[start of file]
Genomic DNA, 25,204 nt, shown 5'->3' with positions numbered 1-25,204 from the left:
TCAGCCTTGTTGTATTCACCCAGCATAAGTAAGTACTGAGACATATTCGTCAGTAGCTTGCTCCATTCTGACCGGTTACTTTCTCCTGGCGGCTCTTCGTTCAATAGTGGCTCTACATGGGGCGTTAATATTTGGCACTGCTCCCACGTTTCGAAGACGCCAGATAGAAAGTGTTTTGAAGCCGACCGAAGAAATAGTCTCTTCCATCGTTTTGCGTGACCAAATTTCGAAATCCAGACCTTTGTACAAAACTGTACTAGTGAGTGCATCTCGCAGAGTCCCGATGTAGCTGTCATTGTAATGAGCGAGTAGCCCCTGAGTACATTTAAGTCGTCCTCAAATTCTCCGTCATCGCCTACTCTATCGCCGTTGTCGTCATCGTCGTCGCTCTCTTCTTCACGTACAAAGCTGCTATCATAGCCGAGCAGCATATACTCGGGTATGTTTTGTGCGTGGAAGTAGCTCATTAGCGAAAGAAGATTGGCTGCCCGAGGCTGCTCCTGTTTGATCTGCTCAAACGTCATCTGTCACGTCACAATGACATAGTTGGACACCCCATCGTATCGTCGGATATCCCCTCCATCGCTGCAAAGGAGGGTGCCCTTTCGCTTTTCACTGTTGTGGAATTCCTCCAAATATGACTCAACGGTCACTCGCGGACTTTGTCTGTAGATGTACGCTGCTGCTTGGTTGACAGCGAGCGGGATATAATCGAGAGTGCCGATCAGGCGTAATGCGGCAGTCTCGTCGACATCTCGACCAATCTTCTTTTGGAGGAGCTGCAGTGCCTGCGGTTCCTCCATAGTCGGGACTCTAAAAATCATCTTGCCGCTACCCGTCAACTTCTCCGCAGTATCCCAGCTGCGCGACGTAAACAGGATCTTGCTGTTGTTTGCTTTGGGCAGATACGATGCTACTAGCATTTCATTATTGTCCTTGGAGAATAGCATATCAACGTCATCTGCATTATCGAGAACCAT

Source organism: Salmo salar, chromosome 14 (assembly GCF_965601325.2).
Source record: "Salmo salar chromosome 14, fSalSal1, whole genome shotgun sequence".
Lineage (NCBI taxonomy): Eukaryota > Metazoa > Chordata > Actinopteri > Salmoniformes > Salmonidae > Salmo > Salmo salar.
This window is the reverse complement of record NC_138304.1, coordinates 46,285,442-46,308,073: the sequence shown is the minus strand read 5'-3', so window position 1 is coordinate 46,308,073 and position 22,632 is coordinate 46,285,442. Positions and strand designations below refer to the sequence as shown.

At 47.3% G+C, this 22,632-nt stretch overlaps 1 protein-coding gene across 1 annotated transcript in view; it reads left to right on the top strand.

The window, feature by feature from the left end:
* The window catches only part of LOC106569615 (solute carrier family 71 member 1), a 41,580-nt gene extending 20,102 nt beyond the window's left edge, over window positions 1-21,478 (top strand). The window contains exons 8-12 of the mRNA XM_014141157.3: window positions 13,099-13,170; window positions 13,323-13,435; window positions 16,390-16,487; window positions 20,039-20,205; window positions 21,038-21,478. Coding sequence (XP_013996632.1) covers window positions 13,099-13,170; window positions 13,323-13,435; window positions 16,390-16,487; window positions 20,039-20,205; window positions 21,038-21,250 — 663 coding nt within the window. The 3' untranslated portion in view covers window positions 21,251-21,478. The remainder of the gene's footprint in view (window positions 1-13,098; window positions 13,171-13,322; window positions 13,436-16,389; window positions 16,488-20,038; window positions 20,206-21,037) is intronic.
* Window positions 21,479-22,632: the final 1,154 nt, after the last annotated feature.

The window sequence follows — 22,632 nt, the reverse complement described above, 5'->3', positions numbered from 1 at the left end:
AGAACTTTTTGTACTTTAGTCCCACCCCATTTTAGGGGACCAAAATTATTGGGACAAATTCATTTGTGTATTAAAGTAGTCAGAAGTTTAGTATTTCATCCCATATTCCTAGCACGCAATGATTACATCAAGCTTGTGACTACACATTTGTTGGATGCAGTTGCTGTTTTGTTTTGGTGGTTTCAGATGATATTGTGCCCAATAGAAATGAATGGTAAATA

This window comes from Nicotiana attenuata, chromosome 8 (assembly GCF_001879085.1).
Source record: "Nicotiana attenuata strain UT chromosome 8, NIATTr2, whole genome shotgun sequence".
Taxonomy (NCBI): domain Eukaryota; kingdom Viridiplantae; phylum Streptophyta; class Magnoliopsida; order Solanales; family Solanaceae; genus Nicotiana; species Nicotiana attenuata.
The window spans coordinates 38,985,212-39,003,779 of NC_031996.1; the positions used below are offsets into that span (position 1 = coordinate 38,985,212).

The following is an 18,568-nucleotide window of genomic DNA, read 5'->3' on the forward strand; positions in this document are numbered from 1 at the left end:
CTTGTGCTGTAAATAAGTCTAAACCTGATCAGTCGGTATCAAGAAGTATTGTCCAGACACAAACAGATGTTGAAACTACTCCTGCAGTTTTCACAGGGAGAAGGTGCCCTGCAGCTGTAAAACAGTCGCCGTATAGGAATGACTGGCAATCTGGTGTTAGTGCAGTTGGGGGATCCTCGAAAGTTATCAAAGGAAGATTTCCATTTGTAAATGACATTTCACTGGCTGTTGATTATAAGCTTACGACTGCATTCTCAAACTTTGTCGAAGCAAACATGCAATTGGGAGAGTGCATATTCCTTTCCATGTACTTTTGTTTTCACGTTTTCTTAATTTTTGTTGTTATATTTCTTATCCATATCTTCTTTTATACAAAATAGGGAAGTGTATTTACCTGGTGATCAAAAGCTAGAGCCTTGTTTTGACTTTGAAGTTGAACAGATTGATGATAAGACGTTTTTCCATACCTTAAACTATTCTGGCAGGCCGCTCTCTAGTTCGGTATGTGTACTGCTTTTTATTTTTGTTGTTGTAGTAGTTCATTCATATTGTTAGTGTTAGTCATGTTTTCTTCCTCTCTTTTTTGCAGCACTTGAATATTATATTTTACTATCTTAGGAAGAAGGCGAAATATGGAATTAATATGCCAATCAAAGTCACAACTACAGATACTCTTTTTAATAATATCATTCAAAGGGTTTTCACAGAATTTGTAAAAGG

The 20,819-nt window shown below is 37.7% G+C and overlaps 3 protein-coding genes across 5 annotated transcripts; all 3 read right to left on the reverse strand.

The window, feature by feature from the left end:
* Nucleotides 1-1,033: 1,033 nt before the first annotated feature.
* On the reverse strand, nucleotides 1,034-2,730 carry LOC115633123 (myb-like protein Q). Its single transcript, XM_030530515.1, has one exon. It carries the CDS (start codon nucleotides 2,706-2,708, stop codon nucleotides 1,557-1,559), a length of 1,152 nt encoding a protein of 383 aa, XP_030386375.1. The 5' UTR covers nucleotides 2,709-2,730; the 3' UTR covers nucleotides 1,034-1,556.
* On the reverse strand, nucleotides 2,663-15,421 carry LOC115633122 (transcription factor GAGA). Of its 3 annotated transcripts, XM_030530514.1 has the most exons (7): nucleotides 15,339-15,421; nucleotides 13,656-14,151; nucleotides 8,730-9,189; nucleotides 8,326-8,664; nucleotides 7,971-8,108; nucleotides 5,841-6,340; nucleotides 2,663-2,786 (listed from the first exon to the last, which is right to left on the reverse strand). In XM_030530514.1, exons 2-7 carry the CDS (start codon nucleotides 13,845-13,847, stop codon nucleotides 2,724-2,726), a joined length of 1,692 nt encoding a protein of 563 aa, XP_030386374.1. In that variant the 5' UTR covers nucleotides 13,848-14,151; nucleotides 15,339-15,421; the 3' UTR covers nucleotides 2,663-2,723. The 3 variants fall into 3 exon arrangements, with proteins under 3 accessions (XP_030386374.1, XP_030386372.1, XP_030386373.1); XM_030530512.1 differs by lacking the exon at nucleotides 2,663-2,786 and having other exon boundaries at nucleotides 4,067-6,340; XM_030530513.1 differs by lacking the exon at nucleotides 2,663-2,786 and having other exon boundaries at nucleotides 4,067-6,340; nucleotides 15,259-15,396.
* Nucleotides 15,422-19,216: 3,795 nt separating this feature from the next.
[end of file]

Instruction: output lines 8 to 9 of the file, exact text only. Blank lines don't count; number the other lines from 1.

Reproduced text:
The window, feature by feature from the left end:
* The window catches only part of LOC106569615 (solute carrier family 71 member 1), a 41,580-nt gene extending 20,102 nt beyond the window's left edge, over window positions 1-21,478 (top strand). The window contains exons 8-12 of the mRNA XM_014141157.3: window positions 13,099-13,170; window positions 13,323-13,435; window positions 16,390-16,487; window positions 20,039-20,205; window positions 21,038-21,478. Coding sequence (XP_013996632.1) covers window positions 13,099-13,170; window positions 13,323-13,435; window positions 16,390-16,487; window positions 20,039-20,205; window positions 21,038-21,250 — 663 coding nt within the window. The 3' untranslated portion in view covers window positions 21,251-21,478. The remainder of the gene's footprint in view (window positions 1-13,098; window positions 13,171-13,322; window positions 13,436-16,389; window positions 16,488-20,038; window positions 20,206-21,037) is intronic.